Coalition of Religious Leaders of NJ Asks For Public Compassion as COVID-19 Death Toll Continues to Rise

During Governor Phil Murphy’s daily coronavirus media update this afternoon, he announced that the death toll increased by an additional 69 New Jerseyans since Monday, bringing the Garden State’s total number of coronavirus-related deaths to 267.

Murphy added that the five counties with the most positive cases of the virus are Bergen, Essex, Hudson, Union and Passaic.

This morning a joint statement was issued by the members of the Coalition of Religious Leaders of New Jersey.   The Rev. Bolivar Flores, the Vice President of the NJ Coalition of Latino Pastors and Ministers based in Jersey City, told Hudson TV that it is the hope of the religious leaders around the state that all New Jerseyans give of themselves to help others during this pandemic.  Rev. Flores says particular attention needs to be paid to the elderly, the homeless and those less fortunate.

Whether it is contributing needed medical supplies, or personal protective equipment (PPE), or just checking on a neighbor, we all have to do our part.  Rev. Flores suggests reaching out to your House of Worship, asking how you can volunteer.  He stresses that everyone needs to abide by the guidelines put forth by Governor Murphy and the Federal Government.

Keep your social distancing, stay at home as much as possible and do not think you are immune to COVID-19.

Below is the joint statement issued this morning:

Statement by Members of The Coalition of Religious
Leaders of New Jersey
As members of the Coalition of Religious Leaders of New Jersey and as interfaith religious and spiritual leaders we seek at this moment in time to affirm our concern for the common good of the people of New Jersey. Our deep concern is grounded in our moral and ethical sacred texts that teach compassion and caring for one another.
We are concerned for the well-being of the most vulnerable, the older adult, the poor, the homeless, the prisoner, the immigrant, the socially isolated, and those whose physical and mental health are at risk. We see all over New Jersey and beyond, how our faith communities continue to reflect and live out acts of kindness and caring. We are truly blessed with wonderful communities that are springing into action by providing outreach initiatives to care and attend to those in need and most vulnerable. From deep in our hearts we thank you for your willingness and sacrifices to provide for the least among us.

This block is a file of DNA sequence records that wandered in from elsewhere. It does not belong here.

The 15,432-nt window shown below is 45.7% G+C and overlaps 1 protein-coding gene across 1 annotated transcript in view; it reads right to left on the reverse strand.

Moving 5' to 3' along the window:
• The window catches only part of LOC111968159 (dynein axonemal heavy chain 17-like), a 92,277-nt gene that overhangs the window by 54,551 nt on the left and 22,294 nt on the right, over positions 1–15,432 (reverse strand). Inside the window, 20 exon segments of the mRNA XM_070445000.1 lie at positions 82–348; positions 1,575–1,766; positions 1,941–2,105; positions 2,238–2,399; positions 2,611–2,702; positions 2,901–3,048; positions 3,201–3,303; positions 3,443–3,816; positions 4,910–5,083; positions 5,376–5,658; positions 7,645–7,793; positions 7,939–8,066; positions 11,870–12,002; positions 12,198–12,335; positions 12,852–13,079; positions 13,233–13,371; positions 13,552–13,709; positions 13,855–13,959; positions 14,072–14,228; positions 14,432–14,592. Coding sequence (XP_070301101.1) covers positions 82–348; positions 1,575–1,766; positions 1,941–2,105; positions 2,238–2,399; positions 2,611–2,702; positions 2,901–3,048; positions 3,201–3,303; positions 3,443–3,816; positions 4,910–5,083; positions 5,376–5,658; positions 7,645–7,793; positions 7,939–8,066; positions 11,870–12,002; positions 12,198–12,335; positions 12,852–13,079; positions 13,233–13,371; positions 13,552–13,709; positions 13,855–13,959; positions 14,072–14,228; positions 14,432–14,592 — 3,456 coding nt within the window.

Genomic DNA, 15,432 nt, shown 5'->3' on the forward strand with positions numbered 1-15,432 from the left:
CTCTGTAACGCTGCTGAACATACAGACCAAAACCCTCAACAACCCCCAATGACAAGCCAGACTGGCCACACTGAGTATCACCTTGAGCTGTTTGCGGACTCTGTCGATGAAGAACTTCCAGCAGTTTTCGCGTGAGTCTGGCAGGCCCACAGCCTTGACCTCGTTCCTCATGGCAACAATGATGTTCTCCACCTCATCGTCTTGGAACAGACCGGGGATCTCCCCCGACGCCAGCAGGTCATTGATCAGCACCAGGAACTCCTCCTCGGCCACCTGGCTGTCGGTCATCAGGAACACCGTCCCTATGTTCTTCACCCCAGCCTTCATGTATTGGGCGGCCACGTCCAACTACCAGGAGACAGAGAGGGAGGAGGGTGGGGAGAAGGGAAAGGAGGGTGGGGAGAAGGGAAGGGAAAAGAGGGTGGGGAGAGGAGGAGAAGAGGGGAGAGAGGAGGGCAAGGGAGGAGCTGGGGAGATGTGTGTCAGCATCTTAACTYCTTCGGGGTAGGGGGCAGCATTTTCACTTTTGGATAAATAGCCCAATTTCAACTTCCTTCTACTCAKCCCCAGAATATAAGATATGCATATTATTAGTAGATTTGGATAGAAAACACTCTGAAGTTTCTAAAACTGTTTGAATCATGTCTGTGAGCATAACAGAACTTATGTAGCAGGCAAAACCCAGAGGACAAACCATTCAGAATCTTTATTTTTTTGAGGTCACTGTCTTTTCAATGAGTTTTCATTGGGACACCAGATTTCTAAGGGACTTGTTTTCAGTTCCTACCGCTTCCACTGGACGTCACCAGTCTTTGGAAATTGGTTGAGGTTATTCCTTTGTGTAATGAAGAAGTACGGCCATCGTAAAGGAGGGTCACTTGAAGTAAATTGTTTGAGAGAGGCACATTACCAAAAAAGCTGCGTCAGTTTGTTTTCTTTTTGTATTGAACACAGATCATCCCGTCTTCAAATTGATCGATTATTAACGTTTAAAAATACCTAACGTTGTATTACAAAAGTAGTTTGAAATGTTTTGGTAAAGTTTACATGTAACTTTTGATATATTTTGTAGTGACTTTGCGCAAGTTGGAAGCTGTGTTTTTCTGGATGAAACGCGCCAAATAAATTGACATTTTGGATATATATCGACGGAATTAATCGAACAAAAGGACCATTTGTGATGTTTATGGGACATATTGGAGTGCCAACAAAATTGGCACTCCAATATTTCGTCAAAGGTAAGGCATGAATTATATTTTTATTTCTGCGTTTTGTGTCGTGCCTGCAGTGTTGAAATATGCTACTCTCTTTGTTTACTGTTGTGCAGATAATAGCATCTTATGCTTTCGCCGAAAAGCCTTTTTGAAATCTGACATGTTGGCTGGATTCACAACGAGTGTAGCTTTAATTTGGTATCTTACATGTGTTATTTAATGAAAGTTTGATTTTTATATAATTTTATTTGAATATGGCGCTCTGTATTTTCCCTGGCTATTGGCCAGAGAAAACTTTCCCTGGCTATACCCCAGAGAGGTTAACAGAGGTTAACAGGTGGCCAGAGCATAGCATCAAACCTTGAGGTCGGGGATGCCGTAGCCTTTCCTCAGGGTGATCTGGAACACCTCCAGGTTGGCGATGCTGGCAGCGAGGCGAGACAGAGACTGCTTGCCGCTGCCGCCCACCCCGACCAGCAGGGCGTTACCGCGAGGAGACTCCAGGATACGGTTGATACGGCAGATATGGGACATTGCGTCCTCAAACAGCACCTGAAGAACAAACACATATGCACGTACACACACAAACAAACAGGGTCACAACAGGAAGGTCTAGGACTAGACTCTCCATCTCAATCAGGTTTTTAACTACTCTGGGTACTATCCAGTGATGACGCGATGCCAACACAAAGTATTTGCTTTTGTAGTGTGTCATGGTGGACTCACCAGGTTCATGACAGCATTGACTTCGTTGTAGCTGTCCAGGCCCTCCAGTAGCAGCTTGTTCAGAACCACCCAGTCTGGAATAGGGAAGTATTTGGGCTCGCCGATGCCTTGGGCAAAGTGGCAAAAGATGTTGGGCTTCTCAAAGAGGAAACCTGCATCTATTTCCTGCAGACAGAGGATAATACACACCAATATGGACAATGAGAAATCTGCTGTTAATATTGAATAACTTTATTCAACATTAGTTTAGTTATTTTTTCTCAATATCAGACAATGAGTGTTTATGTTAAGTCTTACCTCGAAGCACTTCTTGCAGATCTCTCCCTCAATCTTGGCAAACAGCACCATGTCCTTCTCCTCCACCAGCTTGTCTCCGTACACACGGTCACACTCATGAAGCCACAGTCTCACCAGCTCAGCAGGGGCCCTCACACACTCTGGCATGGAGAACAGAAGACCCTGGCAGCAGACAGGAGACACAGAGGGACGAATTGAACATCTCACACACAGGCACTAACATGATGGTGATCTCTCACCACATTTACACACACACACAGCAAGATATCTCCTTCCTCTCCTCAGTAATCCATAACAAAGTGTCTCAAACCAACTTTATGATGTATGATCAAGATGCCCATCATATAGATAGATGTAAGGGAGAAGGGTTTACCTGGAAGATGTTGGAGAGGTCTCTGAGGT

We encourage all of you to engage in sacrificial giving to meet the incredible human needs at this time of uncertainty. Our faith beliefs call us to reflect the spiritual nature of our Creator In sharing our love, time and resources for others in need.
With a deep sense of gratitude, we recognize those who in this time of crisis who have
responded with a deep sense of compassion and moral commitment to act. We are very grateful for our Governor, members of our federal and state legislatures, county, and municipal elected officials for their cooperative initiatives in addressing this crisis.
We will forever be in debt and hold a deep thankfulness for those in the medical community whose actions place their own lives at risk as they seek to combat the coronavirus pandemic. Much love and thanks goes to the police officers, First Responders of the Department of fire and emergency services, the civic and service workers, the educators, the grocery workers, the food deliverers, the retail associates and corporate offices who are adapting, leading and showing up so that we can all be safe and healthy. They work tirelessly for the good of all. We may not know their names, but they are deeply appreciated.
As Religious leaders we too are facing challenges that have deeply impacted the
life of our faith communities. For many of us at the center and heart of our faith traditions are the acts of coming together in worship, in service and in community gatherings. We are learning and adapting to ways we can continue our traditions and connect our members and others to the spiritual places that we cling to in times of crisis. This challenge will not negate our foundational tenets of faith to care for the common good. This is our prayer and commitment in this moment in time.
Be Kind to each other.
March 30, 2020

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